Friday, July 20, 2007

Web App Development Methodology

System Design and Web Design

System Design

There are many methodologies that deal well with clarifying requirements and then designing and building systems to satisfy those requirements. You have your use cases, stories, functional specs. You create logical designs that model the domain, examine how actors interact with the various systems to fulfil a business requirement. You can then start building and testing your code. Somewhere along the way, some web pages or windows forms get created out the back of this process. If developers have their way, they are usually logically correct, but terrible to use. But they do the job - don't they?
What do you mean there's a high drop-out rate?
How did I devalue the brand again?

Web Design

The other perspective that web app development gets approached from is UI design. The business go to the designers with some high level requirements, and they start the page design. Usability tests, rich interactions, brand, UI design principles, Flash demos, sitemaps, user flows, copywriting, graphic design, detailed UI specs; these all feed into a wonderful, engaging, on-brand customer experience. And then you build that code stuff on the back of the screens. I mean, the screens are the most important part of the whole thing.
Aren't they?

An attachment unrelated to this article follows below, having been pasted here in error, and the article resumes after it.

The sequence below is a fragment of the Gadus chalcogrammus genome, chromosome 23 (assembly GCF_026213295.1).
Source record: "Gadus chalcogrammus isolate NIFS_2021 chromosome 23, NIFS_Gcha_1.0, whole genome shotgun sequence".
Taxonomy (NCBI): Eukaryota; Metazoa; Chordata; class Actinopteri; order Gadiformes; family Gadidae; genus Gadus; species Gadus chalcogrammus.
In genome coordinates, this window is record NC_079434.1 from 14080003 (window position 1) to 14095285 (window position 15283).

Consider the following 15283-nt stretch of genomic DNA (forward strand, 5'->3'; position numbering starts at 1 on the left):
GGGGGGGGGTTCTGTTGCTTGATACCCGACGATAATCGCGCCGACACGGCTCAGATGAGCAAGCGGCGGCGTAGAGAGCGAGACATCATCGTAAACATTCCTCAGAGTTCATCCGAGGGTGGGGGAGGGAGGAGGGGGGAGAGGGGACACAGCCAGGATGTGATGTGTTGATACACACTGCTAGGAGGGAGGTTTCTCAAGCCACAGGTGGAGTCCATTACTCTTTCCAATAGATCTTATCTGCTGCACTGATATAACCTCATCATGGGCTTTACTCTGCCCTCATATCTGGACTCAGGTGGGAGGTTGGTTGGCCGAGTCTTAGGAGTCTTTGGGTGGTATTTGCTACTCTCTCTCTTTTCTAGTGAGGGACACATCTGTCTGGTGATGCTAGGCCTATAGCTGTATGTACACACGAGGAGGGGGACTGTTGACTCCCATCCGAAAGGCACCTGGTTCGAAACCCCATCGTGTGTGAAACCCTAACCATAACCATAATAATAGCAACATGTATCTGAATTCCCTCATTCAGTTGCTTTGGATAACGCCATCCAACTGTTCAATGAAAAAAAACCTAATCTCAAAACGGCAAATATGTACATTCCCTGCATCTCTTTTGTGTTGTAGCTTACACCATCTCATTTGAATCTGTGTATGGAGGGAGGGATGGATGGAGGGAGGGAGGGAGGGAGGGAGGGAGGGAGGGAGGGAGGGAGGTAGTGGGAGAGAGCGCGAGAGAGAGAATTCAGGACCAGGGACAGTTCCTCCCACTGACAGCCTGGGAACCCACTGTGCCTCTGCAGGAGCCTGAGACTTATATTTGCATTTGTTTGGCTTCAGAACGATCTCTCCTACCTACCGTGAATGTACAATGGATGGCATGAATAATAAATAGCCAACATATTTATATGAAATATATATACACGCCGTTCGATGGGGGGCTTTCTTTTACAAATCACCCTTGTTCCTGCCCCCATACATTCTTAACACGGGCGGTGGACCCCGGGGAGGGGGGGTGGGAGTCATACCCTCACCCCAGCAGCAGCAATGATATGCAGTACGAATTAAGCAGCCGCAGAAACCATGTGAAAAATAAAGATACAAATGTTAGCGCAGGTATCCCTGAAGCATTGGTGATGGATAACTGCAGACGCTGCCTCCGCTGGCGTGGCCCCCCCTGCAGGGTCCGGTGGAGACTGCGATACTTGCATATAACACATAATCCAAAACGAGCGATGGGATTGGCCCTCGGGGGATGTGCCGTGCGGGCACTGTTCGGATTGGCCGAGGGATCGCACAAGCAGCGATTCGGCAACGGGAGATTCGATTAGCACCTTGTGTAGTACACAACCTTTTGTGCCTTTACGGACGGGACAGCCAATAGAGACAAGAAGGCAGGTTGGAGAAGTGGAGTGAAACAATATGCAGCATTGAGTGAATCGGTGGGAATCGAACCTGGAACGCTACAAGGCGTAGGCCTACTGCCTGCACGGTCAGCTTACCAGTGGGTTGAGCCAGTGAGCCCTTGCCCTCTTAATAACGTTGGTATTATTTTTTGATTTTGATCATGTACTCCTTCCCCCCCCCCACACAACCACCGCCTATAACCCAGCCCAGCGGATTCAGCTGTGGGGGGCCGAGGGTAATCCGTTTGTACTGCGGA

What do you mean you need some requirements?
And now you need to change the page flow...?

The Train Wreck

Usually these two flows happen in parallel, on the whole independently, and then towards the end of the project, there's a big crash when the two worlds collide.

What we need is...

What we need is a methodology that allows these two, largely disparate disciplines to work in harmony. User requirements need to feed into use cases which need to drive both the customer interactions with the system (usually web pages) as well as the interaction between various systems and business processes. The problem is, I'm having real trouble finding anywhere where this is taken into account. It generally seems to be either the web designer's approach or the system designer's approach. However, to be effective at writing enterprise-scale web applications with high quality systems and also a rich and engaging customer experience this is an absolute must.

High Level Idea

So how might this work? Taking the Unified Process as a starting point, we really should start out by clarifying the requirements. This is before any design starts from any perspective. Then out of the back of this you will get the use case diagrams which show the interactions between actors and systems. Customers can interact with systems via many channels: phone, web, letter, fax. These all need to be clarified and mapped onto the business processes. This should give you an idea of what the interactions are, what channel they use, and what data is required both in and out. Then you can start the system design and the web page design. There will be parts of the use cases where the actor is the customer and the channel is the web. These will give you the interactions and data flow required to start designing the customer interactions required on the website. You can then produce wireframes from these and subsequently add page-level detail, rich interactions and perform usability studies. All based on the use cases. It seems quite simple - does anyone actually do this?


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